Vietnam sees rises in unofficial jobs, unemployment for youths

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Unofficial employment is increasing in Vietnam. Photo courtesy of Thoi bao Kinh te Saigon Online

Unemployment among Vietnam’s young workforce and the number of unofficial jobs are both surging at alarming rate, according to the International Labor Organization (ILO).

The latest report from the ILO showed that the unemployment rate in people lower than 25 years old was 5.95 percent in the last quarter of 2013, more than three times the national rate, Thoi bao Kinh te Saigon Online reported.

The unemployment rate among those under 25 years old was more than 11 percent in urban areas in the same period.

Vietnam also saw a 2.2 percent increase in vulnerable jobs, including home businesses or self employment that do not offer pensions, in the fourth quarter compared to the same period in 2012, while the total number of employed people increased by 1.7 percent.

That made vulnerable jobs in Vietnam account for 62.1 percent of total employment, much higher than the world rate of 47.7 percent.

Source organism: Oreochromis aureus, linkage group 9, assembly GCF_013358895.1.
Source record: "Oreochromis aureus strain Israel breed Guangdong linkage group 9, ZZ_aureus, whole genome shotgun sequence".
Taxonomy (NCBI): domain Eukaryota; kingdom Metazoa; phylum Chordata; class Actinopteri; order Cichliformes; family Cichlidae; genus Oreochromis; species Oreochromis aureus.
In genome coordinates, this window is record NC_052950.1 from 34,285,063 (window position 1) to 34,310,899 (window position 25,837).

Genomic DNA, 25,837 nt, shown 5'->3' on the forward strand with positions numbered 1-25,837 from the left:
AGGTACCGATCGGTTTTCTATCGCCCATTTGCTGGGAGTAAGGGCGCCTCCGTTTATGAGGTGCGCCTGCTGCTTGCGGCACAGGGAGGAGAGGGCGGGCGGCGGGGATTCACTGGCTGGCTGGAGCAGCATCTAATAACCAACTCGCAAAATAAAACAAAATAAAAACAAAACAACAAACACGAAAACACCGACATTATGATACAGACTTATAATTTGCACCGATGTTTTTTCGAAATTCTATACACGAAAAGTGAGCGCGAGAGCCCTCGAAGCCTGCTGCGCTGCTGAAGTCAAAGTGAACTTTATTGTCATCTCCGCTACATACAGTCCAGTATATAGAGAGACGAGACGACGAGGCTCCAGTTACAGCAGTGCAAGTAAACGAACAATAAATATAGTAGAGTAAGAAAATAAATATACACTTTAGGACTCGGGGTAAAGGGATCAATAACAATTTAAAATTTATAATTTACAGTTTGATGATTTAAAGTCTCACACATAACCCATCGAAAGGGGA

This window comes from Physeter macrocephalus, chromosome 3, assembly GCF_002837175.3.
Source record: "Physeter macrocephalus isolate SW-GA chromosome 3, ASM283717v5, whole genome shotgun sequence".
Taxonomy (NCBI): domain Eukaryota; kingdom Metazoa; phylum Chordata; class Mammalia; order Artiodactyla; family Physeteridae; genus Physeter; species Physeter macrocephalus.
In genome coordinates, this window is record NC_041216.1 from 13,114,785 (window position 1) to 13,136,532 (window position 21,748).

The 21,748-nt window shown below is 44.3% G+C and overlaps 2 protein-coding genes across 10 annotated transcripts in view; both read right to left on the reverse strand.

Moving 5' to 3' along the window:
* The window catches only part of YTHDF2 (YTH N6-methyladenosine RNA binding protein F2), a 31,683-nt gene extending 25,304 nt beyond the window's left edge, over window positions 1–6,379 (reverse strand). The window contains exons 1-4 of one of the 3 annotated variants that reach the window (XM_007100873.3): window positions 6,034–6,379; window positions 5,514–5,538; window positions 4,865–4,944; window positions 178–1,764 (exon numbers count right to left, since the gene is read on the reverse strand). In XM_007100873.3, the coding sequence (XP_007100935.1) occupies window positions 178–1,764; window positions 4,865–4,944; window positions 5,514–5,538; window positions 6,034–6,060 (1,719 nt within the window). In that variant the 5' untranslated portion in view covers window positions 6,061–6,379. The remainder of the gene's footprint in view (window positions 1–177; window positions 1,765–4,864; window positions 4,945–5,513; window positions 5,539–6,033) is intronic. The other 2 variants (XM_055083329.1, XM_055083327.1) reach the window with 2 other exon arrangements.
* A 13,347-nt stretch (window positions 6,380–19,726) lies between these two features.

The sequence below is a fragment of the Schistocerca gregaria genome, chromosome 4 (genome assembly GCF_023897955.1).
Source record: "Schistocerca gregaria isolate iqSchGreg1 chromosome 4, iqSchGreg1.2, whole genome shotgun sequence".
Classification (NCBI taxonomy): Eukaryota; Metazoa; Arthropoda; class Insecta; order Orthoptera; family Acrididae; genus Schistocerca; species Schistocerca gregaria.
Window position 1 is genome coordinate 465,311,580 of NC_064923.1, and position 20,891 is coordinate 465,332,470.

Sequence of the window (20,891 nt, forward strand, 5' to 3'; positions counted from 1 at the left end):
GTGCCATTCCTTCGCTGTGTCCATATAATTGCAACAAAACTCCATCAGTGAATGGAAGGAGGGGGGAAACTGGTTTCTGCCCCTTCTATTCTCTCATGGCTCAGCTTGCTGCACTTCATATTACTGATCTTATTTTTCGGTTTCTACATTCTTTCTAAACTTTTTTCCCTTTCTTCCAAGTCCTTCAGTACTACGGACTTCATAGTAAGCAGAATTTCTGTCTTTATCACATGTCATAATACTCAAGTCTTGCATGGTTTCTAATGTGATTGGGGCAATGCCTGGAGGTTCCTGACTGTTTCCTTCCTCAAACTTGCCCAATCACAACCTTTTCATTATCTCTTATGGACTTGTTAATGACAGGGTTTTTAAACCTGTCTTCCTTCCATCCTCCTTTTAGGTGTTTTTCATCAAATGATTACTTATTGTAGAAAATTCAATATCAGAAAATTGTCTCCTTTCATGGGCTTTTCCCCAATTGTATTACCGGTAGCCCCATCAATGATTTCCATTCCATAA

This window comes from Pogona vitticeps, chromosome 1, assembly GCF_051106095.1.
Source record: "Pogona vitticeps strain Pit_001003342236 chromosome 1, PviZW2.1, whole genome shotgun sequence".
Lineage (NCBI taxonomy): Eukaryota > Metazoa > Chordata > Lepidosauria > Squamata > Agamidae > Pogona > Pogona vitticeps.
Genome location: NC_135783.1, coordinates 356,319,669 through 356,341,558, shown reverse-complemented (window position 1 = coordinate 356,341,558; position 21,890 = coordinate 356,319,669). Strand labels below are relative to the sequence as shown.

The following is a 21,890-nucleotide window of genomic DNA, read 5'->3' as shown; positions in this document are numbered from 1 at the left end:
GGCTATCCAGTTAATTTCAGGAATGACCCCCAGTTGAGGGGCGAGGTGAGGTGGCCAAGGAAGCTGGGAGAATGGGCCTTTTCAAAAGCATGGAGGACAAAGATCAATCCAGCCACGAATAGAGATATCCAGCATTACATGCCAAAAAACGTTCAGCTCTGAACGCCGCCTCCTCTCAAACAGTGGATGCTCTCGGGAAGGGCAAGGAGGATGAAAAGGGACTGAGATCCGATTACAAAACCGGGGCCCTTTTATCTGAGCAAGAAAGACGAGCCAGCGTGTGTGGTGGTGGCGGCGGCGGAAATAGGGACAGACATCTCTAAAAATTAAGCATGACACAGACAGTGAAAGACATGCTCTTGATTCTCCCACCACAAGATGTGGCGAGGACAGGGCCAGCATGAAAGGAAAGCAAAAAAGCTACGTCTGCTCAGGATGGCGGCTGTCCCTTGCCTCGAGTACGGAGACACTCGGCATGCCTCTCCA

Gyorgy Sziraczki, director of ILO Vietnam, said the trend was worrisome and that the government should improve the social security system and change the employment scale toward more official jobs.

He also suggested proper investment in education to have young graduates meet employers’ demands and find better jobs.

The organization’s report showed that the most new jobs in 2013 were created among foreign-invested businesses, which created 4.8 percent more new jobs than the previous year.

It also included a ManpowerGroup survey that forecasts a lot of job opportunities at the sector as 80 percent of foreign-invested businesses have plans to expand production and improve technology over the next five years.

Simon Matthews, CEO of ManpowerGroup in Thailand, Vietnam and the Middle East said job vacancies for skilled workers including those for engineers and technicians will increase in the coming years.


One in 10 Vietnamese university graduates jobless

He also forecasts that investments in production will divert in the next couple years from China to Vietnam, opening chances for a wide range of labor from basic workers to managers.

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